MIROC-ESM-CHEM Center for Climate System Research (University of Tokyo), National Institute for Environmental Studies, and Frontier Research Center for Global Change (JAMSTEC), Japan 
GFDL-ESM2M Geophysical Fluid Dynamics Laboratory (GFDL), USA 
MRI-CGCM3 Meteorological Research Institute, Japan 
Bcc-csm1-1 Beijing Climate Center (BCC), China Meteorological Administration (CMA) 
Climate model Institution 
MIROC-ESM Météo-France/Centre National de Recherches Météorologiques, France 
CNRM-CM5 Météo-France/Centre National de Recherches Météorologiques, France 
CanESM2 Canadian Centre for Climate Modelling and Analysis, Canada 
FGOALS-s2 National Key Laboratory of Numerical Modeling for Atmospheric Sciences and Geophysical Fluid Dynamics (LASG)/Institute of Atmospheric Physics, China 
BNU-ESM Beijing Normal University 
MIROC5 Center for Climate System Research (University of Tokyo), National Institute for Environmental Studies, and Frontier Research Center for Global Change (JAMSTEC), Japan 
GFDL-ESM2G U.S. Department of Commerce/National Oceanic and Atmospheric Administration (NOAA)/Geophysical Fluid Dynamics Laboratory (GFDL), USA 
MIROC-ESM-CHEM Center for Climate System Research (University of Tokyo), National Institute for Environmental Studies, and Frontier Research Center for Global Change (JAMSTEC), Japan 
GFDL-ESM2M Geophysical Fluid Dynamics Laboratory (GFDL), USA 
MRI-CGCM3 Meteorological Research Institute, Japan 
Bcc-csm1-1 Beijing Climate Center (BCC), China Meteorological Administration (CMA) 

Future daily climate projections

Projections for a 21-year-long period centered on the year 1950 were extracted from the downloaded climate change data. The mean values of the monthly minimum and maximum temperature and the monthly rainfall were calculated for the 21-year period. Corresponding mean values were calculated for GCM projections for the period 2009–2014 to form a baseline for determining the expected departures in temperature and rainfall due to future climate change. The 2009–2014 reference period was chosen to match the length of the available customer water use dataset. In addition, consistent daily weather observations were available for the same period. Temperature anomalies and rainfall ratios for 2045–2065 were calculated relative to the mean values for the 2009–2014 period. The delta change technique (Hay et al. 2000) was used to create sequences of future daily temperature and rainfall by applying monthly temperature deltas and precipitation ratios to the corresponding actual daily weather observations for the baseline period. According to Poulin et al. (2011), the computation of the future daily temperature and rainfall can be represented by the following equations:  
formula
(1)
 
formula
(2)
where Tfuture,d-m is the future temperature for day d and month m, Tobserved,d-m is the observed temperature for day d and month m under the reference period and DeltaTm is the GCM temperature anomaly. Likewise, Pfuture,d-m is the projected rainfall for day d and month m, Pobserved,d-m is the observed rainfall for day d and month m under the reference period and RatioPm is the GCM rainfall ratio.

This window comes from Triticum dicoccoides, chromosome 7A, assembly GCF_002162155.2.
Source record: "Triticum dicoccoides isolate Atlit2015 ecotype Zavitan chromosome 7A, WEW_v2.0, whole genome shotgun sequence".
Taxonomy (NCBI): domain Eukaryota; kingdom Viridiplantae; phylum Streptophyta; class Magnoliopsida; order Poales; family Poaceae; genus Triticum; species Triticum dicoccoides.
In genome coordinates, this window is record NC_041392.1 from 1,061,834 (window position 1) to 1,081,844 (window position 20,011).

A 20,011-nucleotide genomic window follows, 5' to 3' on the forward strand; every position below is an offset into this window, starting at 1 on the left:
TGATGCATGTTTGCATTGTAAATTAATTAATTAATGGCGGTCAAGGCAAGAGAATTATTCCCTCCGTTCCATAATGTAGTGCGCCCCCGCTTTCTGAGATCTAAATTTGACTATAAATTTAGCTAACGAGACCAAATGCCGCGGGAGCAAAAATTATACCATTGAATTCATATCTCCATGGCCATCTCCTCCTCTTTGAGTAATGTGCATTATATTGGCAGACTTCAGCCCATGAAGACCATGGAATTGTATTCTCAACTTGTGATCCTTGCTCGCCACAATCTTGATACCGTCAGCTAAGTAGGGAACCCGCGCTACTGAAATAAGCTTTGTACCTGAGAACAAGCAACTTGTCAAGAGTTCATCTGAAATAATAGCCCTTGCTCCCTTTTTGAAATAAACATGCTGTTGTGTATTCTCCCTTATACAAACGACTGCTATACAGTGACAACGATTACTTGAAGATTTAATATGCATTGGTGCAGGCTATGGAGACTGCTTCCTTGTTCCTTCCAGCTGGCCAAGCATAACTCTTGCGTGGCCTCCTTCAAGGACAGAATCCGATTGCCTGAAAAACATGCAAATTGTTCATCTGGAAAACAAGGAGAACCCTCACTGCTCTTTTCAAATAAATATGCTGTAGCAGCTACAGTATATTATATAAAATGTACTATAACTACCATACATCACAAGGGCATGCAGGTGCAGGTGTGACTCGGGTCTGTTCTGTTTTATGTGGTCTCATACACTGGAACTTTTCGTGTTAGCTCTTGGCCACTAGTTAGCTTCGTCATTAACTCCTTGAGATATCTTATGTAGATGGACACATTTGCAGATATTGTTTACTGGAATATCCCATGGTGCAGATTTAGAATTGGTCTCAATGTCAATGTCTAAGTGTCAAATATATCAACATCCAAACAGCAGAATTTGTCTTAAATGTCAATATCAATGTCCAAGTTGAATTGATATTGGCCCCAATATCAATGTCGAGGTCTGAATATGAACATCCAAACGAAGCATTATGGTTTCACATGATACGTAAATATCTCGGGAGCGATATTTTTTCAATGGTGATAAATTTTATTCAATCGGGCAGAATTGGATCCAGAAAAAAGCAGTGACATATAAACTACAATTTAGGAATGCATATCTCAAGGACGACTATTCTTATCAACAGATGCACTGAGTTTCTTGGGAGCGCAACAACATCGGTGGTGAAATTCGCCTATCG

Variables for statistical analysis

The dependent variable was the water use given by the average monthly daily demand (AMDD). AMDD was calculated by dividing each customers' monthly consumption by the respective number of days between meter readings. AMDD was measured in kilolitres per plot per day (kL/plot/day). It was important to convert monthly consumption to daily averages for the variates to be commensurable since monthly readings were often taken at irregular intervals.

Two independent variables and a product term between the two variables were considered in the analysis. The purpose of the product term was to introduce interaction effects between the main effects in the analysis. The first independent variable included in the analysis was the plot size (PSize), measured in m2, for each customer in the water use dataset. Plot size is related to building size, the number of occupants, the number of water-using fixtures and the income levels. Plot size was therefore expected to explain much of the variation associated with indoor water use.

The second independent variable, daily irrigation requirement (IReq), and the product or interaction term (PSize* IReq) were considered to be most suitable to measure the effect of climatic variation on water use. Climatic factors essentially influence outdoor water use. It was assumed that water is applied outdoors primarily to replenish evapotranspiration losses from plant surfaces. Rainfall restores soil moisture losses and reduces the need to water the landscape. Temperature and rainfall time series were therefore transformed into theoretical irrigation requirements per unit area by first calculating the crop evapotranspiration and then applying the soil-water balance equation to incorporate effective rainfall. Irrigation water requirements were calculated based on indicative parameter values for turf grass. The estimated irrigation requirements were not expected to equate directly to the landscape irrigation but provided a means of isolating the weather-sensitive water use component after scaling with an appropriate regression coefficient.